The entrepreneurship momentum shows no signs of slowing down. KAUST President Tony Chan recently announced that the University will be introducing entrepreneurial education for all KAUST students. Expected to launch in 2020, the program will teach design thinking, commercialization and leadership, core skills that are applicable for students’ future employment. The University is also committed to funding new technology projects through the establishment of a translational research fund that is aimed at moving research from lab-scale proof-of-concept to commercial viability.
University entrepreneurship in the community
KAUST is committed to fostering and growing an entrepreneurial ecosystem in the Kingdom with a mission that extends beyond the walls of the University.
“We are accelerating entrepreneurship within the entire Kingdom by educating entrepreneurs to create new ventures with high impact,” explained Hattan Ahmed, head of KAUST’s Entrepreneurship Center. “To date, we have trained over 8,000 innovators in Saudi Arabia with partnerships from 18 Saudi universities and have graduated 206 startups from our programs.”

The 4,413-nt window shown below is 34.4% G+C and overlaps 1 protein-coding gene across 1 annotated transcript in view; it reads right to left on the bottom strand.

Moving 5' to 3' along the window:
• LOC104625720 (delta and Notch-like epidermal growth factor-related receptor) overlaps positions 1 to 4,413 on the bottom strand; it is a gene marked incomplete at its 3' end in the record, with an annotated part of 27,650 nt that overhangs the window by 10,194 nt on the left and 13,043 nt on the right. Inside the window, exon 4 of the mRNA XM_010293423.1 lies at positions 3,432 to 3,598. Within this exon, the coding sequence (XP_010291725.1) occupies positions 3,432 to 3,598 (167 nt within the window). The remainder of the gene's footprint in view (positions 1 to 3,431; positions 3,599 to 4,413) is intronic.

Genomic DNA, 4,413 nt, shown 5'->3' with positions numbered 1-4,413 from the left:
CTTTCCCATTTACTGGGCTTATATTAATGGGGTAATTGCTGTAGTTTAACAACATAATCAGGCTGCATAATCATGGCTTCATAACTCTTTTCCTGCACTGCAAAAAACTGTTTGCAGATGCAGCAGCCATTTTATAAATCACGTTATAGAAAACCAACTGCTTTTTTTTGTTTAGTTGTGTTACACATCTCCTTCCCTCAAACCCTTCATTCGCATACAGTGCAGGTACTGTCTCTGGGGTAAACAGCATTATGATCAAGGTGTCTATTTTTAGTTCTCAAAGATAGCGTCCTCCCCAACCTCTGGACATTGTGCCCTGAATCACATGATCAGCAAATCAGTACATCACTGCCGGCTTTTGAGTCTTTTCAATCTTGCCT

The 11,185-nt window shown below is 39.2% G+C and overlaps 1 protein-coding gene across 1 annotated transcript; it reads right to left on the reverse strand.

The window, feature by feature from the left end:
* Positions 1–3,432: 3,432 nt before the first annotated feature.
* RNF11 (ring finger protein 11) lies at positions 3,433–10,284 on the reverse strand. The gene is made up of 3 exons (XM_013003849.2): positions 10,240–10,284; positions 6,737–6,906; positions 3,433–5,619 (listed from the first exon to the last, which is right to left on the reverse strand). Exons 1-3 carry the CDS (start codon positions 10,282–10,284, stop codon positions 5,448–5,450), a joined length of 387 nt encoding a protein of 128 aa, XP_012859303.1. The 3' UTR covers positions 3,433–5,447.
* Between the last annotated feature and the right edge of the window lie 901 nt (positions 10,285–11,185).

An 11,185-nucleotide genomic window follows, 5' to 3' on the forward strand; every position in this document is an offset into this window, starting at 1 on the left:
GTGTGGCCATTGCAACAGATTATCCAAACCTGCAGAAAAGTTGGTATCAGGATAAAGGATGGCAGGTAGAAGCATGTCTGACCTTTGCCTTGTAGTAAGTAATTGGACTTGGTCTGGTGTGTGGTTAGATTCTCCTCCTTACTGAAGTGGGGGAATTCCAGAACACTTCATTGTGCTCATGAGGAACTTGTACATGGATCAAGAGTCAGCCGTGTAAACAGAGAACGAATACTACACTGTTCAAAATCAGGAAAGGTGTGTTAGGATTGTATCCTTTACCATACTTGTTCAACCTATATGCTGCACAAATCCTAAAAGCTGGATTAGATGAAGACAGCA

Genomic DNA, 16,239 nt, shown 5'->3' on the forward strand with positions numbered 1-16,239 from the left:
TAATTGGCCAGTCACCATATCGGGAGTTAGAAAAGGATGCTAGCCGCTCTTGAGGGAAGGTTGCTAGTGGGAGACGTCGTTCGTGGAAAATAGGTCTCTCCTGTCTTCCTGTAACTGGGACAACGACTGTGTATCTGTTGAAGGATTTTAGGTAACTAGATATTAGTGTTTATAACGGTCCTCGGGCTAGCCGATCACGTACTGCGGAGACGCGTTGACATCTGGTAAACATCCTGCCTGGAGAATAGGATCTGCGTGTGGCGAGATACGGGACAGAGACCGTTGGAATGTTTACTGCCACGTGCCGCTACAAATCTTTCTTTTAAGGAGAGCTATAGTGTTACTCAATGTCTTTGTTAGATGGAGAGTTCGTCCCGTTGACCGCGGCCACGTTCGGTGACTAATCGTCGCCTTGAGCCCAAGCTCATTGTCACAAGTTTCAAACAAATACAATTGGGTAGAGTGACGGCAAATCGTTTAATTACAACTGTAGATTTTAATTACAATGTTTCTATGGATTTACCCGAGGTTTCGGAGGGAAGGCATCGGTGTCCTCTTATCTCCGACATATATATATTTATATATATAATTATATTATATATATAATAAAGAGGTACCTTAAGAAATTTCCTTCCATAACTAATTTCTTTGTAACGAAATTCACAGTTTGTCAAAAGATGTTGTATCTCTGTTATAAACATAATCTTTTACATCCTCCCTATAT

The KAUST Innovation Fund is also seeing activity from corporates interested in investing in disruptive technologies. Last year, KAUST startup NOMADD, a photovoltaics robotic cleaning system, secured a Series B investment from the Saudi construction company CEPCO. In the first half of 2019, the Fund has co-invested $4 million with Saudi Aramco‘s Wa’ed venture capital arm into two Saudi-based startups.
For the nearly 60 percent of Saudi Arabia’s population who are under 30 years old, the future is bright. A determined network of government, university and private industry work actively together to advance entrepreneurship in the Kingdom.
KAUST will increasingly play a key role in supporting the Kingdom’s deep technology startups while also acting as a landing pad for international startups looking to access the Saudi market. In the next 10 years, the University will be leading global research and investing in startups that solving shared global challenges in areas such as carbon capture, desalination and desert agriculture.
Through its partnerships with industry and government and its unique on campus entrepreneurial ecosystem, KAUST is committed to leading the next generation of innovators into the future.